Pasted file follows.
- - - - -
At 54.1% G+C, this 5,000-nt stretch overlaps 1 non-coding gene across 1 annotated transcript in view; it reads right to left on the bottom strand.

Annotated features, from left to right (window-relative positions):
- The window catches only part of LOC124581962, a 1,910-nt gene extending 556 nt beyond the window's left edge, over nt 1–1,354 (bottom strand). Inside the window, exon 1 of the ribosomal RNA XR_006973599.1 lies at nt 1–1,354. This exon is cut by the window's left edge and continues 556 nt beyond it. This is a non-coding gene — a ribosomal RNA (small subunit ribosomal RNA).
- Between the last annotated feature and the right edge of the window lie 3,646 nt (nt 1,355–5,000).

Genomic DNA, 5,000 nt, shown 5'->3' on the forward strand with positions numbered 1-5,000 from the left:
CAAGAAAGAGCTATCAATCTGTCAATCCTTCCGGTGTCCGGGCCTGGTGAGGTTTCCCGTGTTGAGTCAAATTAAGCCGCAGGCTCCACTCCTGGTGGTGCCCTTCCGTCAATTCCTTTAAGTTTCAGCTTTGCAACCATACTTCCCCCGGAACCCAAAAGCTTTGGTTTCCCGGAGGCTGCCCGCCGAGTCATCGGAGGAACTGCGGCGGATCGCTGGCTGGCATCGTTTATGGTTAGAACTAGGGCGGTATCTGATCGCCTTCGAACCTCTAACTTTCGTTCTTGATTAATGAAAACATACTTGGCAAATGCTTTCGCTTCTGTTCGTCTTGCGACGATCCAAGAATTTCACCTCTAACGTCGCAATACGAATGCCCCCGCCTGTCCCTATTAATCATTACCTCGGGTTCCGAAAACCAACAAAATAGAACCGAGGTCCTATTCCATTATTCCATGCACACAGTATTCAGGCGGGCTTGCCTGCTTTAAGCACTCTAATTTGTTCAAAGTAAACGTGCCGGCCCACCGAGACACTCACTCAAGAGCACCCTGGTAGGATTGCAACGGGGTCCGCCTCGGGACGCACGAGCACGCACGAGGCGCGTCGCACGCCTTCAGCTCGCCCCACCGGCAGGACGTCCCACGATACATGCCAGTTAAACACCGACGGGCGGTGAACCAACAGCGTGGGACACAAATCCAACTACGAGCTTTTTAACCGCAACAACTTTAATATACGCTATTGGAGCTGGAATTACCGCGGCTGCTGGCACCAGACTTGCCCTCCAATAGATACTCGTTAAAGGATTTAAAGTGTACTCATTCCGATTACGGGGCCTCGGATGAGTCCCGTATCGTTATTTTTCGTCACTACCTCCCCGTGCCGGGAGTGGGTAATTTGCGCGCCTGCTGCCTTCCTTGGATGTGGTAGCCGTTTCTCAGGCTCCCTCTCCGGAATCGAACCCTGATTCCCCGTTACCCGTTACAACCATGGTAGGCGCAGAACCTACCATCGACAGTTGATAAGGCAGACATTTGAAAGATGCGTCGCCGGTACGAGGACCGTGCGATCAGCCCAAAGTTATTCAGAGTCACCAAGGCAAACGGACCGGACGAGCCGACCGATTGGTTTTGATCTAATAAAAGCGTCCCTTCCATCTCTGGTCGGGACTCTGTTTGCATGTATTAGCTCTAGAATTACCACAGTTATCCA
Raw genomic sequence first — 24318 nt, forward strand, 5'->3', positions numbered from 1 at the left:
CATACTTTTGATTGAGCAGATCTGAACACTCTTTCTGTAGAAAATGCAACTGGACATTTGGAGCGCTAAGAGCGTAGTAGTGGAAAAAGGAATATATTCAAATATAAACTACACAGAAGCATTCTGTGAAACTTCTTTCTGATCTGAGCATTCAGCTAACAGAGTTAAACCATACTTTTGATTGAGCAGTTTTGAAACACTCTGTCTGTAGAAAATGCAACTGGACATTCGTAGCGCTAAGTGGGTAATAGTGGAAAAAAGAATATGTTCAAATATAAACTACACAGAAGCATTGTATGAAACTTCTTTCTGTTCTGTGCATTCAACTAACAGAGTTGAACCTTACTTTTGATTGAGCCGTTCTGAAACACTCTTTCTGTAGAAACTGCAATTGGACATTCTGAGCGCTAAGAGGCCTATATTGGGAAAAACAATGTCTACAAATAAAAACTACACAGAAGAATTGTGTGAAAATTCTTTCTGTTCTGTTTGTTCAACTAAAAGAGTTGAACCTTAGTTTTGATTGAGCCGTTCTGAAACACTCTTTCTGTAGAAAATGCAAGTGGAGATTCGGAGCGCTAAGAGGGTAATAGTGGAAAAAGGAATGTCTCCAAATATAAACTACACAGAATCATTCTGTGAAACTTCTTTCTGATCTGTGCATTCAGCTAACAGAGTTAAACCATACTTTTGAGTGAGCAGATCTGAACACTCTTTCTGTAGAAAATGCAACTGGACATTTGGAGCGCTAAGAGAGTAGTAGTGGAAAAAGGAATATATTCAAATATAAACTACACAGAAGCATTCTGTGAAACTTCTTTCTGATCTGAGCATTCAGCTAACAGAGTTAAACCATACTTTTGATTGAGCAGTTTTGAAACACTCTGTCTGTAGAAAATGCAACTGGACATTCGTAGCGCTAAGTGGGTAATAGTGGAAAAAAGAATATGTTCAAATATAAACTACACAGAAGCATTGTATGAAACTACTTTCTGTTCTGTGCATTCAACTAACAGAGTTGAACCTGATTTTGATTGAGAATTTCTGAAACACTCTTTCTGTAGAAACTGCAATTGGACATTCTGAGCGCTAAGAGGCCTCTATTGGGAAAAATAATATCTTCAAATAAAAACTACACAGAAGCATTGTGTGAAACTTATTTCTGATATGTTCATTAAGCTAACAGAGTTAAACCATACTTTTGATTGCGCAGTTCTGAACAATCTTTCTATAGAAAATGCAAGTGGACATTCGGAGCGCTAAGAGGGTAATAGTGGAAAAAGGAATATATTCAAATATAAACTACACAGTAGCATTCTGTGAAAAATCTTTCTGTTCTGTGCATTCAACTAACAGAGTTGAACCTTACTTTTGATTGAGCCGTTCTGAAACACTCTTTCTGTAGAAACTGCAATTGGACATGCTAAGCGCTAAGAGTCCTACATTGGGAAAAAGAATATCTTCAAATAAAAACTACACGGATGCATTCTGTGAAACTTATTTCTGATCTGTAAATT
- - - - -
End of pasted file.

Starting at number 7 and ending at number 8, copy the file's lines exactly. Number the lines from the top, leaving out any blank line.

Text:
Raw genomic sequence first — 24318 nt, forward strand, 5'->3', positions numbered from 1 at the left:
CATACTTTTGATTGAGCAGATCTGAACACTCTTTCTGTAGAAAATGCAACTGGACATTTGGAGCGCTAAGAGCGTAGTAGTGGAAAAAGGAATATATTCAAATATAAACTACACAGAAGCATTCTGTGAAACTTCTTTCTGATCTGAGCATTCAGCTAACAGAGTTAAACCATACTTTTGATTGAGCAGTTTTGAAACACTCTGTCTGTAGAAAATGCAACTGGACATTCGTAGCGCTAAGTGGGTAATAGTGGAAAAAAGAATATGTTCAAATATAAACTACACAGAAGCATTGTATGAAACTTCTTTCTGTTCTGTGCATTCAACTAACAGAGTTGAACCTTACTTTTGATTGAGCCGTTCTGAAACACTCTTTCTGTAGAAACTGCAATTGGACATTCTGAGCGCTAAGAGGCCTATATTGGGAAAAACAATGTCTACAAATAAAAACTACACAGAAGAATTGTGTGAAAATTCTTTCTGTTCTGTTTGTTCAACTAAAAGAGTTGAACCTTAGTTTTGATTGAGCCGTTCTGAAACACTCTTTCTGTAGAAAATGCAAGTGGAGATTCGGAGCGCTAAGAGGGTAATAGTGGAAAAAGGAATGTCTCCAAATATAAACTACACAGAATCATTCTGTGAAACTTCTTTCTGATCTGTGCATTCAGCTAACAGAGTTAAACCATACTTTTGAGTGAGCAGATCTGAACACTCTTTCTGTAGAAAATGCAACTGGACATTTGGAGCGCTAAGAGAGTAGTAGTGGAAAAAGGAATATATTCAAATATAAACTACACAGAAGCATTCTGTGAAACTTCTTTCTGATCTGAGCATTCAGCTAACAGAGTTAAACCATACTTTTGATTGAGCAGTTTTGAAACACTCTGTCTGTAGAAAATGCAACTGGACATTCGTAGCGCTAAGTGGGTAATAGTGGAAAAAAGAATATGTTCAAATATAAACTACACAGAAGCATTGTATGAAACTACTTTCTGTTCTGTGCATTCAACTAACAGAGTTGAACCTGATTTTGATTGAGAATTTCTGAAACACTCTTTCTGTAGAAACTGCAATTGGACATTCTGAGCGCTAAGAGGCCTCTATTGGGAAAAATAATATCTTCAAATAAAAACTACACAGAAGCATTGTGTGAAACTTATTTCTGATATGTTCATTAAGCTAACAGAGTTAAACCATACTTTTGATTGCGCAGTTCTGAACAATCTTTCTATAGAAAATGCAAGTGGACATTCGGAGCGCTAAGAGGGTAATAGTGGAAAAAGGAATATATTCAAATATAAACTACACAGTAGCATTCTGTGAAAAATCTTTCTGTTCTGTGCATTCAACTAACAGAGTTGAACCTTACTTTTGATTGAGCCGTTCTGAAACACTCTTTCTGTAGAAACTGCAATTGGACATGCTAAGCGCTAAGAGTCCTACATTGGGAAAAAGAATATCTTCAAATAAAAACTACACGGATGCATTCTGTGAAACTTATTTCTGATCTGTAAATT